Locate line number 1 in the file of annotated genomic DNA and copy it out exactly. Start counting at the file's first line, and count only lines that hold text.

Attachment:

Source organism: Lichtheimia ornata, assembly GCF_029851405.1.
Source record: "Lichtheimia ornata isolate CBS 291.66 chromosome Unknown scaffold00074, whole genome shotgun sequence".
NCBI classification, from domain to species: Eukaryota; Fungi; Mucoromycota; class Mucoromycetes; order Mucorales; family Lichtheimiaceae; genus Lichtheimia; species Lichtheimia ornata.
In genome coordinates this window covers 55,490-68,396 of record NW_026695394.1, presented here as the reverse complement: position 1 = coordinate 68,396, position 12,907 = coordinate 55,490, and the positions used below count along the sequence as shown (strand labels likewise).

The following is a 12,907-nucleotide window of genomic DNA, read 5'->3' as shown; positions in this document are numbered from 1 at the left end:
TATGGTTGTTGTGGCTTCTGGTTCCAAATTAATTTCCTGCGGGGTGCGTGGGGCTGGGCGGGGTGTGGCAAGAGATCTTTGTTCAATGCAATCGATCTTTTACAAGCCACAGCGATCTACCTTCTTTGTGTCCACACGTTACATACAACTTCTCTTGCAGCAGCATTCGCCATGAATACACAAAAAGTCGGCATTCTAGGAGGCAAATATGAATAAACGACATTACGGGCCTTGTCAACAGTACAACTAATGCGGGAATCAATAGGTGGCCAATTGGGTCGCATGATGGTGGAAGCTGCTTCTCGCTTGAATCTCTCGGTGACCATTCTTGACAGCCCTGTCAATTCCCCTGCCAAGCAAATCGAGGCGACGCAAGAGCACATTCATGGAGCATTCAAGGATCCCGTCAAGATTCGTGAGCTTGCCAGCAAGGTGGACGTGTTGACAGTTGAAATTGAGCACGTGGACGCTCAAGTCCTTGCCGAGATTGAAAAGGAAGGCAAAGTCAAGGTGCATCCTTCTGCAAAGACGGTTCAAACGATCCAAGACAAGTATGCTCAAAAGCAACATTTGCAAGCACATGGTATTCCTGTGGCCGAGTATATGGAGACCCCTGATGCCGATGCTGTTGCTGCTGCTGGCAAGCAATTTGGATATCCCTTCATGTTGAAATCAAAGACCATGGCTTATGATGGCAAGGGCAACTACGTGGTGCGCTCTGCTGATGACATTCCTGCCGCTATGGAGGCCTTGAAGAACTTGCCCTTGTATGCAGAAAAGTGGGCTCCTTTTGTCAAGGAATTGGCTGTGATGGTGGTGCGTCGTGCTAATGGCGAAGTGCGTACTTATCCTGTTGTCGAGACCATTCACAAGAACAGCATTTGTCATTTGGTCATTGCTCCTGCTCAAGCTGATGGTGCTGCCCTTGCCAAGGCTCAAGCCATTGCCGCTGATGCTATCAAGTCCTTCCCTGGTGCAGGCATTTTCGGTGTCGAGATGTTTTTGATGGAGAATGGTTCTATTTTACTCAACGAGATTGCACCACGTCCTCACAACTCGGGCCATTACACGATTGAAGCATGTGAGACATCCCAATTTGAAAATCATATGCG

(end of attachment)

Source organism: Lichtheimia ornata, assembly GCF_029851405.1.